• Blogs are fantastic for a pedagogy tool. The summaries of research papers in blogs are accessible enough to students who have not yet mastered or can appreciate the statistical nuances in these papers. I do think among academics, blogs channel traffic to papers. I think there is some evidence of associated with being mentioned on Marginal Revolution and downloads from SSRN. http://www.voxeu.org/sites/default/files/file/DP8558.pdf

      I have been told that blogging is not a good use of time for academics trying to get promoted. I think this is true early on in your career for two reasons. (1) The turn around for journal submissions is long so you need to constantly feed the pipeline to have enough success to be promoted. This leave little time to blog. (2) You are an unknown commodity with respect to expertise. Why would anyone read your blog when other known authors are writing on the subject. There is a power rule with web traffic that would be difficult to overcome in the beginning, in particular, when no one knows who you are.

    • As a an MD/PhD student, blogs are a great way for me to gain insight into literature that I might not have expertise in but am interested in how it would interact with the knowledge I have in my subject area. Blogs allow me to intelligently speak on or provide reference to other material that I would not have had time to see. Blogs rise to the top, with links and references from good blogs to other quality material. This interlinking is essential, and while it may invite groupthink, having more eyes read through and comment on ideas is very helpful. Keep up the good work!

    • Paywalls make this a difficult topic, that is, it’s hard to read articles at $5-30 a pop. Even when I otherwise have access, i won’t myself blog articles that others cannot read.

      Some journals can be persuaded to free an article up. Sometimes it’s by author appeal. We’ve successfully initiated that on occasion. But too often, it’s ‘no’.

      • On the other side of the paywall, as someone without access to many journal subscriptions I love blogs on journal articles to which I don’t have access. Good blogs (TIE and others) give me more than I would get just by reading the abstract, which is all that I’d be able to do without bankrupting myself.

        Sure, an open access world with great blogging would be the ideal, but until journal articles are available without a subscription or $30/article cost, I’ll take blogs to supplement the publicly-available abstract. Too often abstracts gloss over interesting findings (or troubling methodological issues) that you wouldn’t know about without reading the whole paper; without access to the whole paper I rely on the blogs of those with access to let me know.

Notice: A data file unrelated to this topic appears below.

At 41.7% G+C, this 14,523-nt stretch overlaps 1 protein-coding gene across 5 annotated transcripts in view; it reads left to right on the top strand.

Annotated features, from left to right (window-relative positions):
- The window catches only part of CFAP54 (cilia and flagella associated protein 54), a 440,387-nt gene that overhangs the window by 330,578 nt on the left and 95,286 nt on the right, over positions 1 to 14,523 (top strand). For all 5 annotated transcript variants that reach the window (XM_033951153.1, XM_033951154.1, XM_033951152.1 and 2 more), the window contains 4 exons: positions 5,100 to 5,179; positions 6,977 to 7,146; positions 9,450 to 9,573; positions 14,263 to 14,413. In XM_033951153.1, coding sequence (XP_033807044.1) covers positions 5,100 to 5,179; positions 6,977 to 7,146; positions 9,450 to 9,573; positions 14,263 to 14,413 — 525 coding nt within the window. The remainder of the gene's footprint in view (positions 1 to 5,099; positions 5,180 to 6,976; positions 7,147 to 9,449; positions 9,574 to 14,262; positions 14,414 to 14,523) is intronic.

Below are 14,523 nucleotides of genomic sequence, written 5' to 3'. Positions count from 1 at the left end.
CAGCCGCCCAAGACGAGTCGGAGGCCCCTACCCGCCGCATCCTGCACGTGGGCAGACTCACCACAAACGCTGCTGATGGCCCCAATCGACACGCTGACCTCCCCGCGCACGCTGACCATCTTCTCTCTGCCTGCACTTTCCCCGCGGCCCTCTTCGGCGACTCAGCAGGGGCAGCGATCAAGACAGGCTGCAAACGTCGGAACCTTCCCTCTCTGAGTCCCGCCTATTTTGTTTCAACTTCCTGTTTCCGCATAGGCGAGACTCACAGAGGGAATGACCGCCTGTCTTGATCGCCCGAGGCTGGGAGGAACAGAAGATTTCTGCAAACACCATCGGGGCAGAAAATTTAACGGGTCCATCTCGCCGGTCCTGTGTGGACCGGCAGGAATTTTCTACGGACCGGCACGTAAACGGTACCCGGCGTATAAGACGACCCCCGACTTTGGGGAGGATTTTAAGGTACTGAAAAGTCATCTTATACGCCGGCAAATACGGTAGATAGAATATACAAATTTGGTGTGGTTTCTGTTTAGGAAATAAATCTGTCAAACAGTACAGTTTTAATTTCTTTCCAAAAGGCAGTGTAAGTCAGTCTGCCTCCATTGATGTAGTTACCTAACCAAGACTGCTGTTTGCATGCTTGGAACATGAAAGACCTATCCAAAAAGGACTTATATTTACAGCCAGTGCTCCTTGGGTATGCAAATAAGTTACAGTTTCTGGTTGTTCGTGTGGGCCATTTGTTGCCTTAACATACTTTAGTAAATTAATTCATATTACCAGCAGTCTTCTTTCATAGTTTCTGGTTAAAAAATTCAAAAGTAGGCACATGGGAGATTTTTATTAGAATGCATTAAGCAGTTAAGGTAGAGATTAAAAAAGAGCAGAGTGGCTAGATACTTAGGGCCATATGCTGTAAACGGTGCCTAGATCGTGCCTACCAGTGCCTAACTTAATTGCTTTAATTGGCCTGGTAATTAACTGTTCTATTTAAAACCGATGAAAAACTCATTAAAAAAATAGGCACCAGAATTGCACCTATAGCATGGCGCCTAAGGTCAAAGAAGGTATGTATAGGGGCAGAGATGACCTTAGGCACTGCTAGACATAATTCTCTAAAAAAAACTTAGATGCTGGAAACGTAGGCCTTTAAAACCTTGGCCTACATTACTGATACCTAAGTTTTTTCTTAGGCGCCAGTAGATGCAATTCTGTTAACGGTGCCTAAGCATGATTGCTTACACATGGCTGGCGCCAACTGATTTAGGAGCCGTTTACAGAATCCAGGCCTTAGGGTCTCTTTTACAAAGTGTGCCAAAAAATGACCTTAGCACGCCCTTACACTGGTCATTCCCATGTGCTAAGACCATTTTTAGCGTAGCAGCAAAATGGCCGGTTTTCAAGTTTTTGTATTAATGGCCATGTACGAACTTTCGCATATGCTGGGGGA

• Re: the paywall issue-

          It is one of the reasons I highly value my association with a university and medical library. If you have the ability, many universities have public computers you can access on their campus libraries during business hours and are automatically logged in behind paywalls since it comes from their network. Generally not a public service they promote, but I have not seen a university that won’t give out a guest passcode (if needed) to log onto their public computers to access full articles.

    • As a working allied health professional and full-time student, I appreciate the topic variety and succinctness blogs like TIE offer. I am able to stay abreast of the latest legal, policy and clinical trends and research without limiting my other obligations. This, I believe, gives me an advantage both professionally and academically. The key, which TIE is exceptional at, is for blogs to provide all relevant citations…and then some! Thanks, and keep up the fascinating work.

    • Blogging is much like internet dating ten years ago. The medium has a partial taint (I dont think I need to give examples), and that goes for social media in general.

      TIme does have something to do with writing outside of conventional channels. However. those who want to see blogging and microblogging take off need to get the resistors to overcome their preconceived notions of the net.

      I believe some avoid SM because they have no interest. However, many individuals have biases–and without asking why they feel the way they do, and working through them, they will continue to shun a useful mode of connection.


    • Rather than worrying that their work is being “dumbed down,” researchers should either learn or cultivate a relationship with someone who knows how to communicate research findings in clear English. This is an undervalued skill but absolutely critical to the health policy process. I wish more graduate programs would spend time on this skill.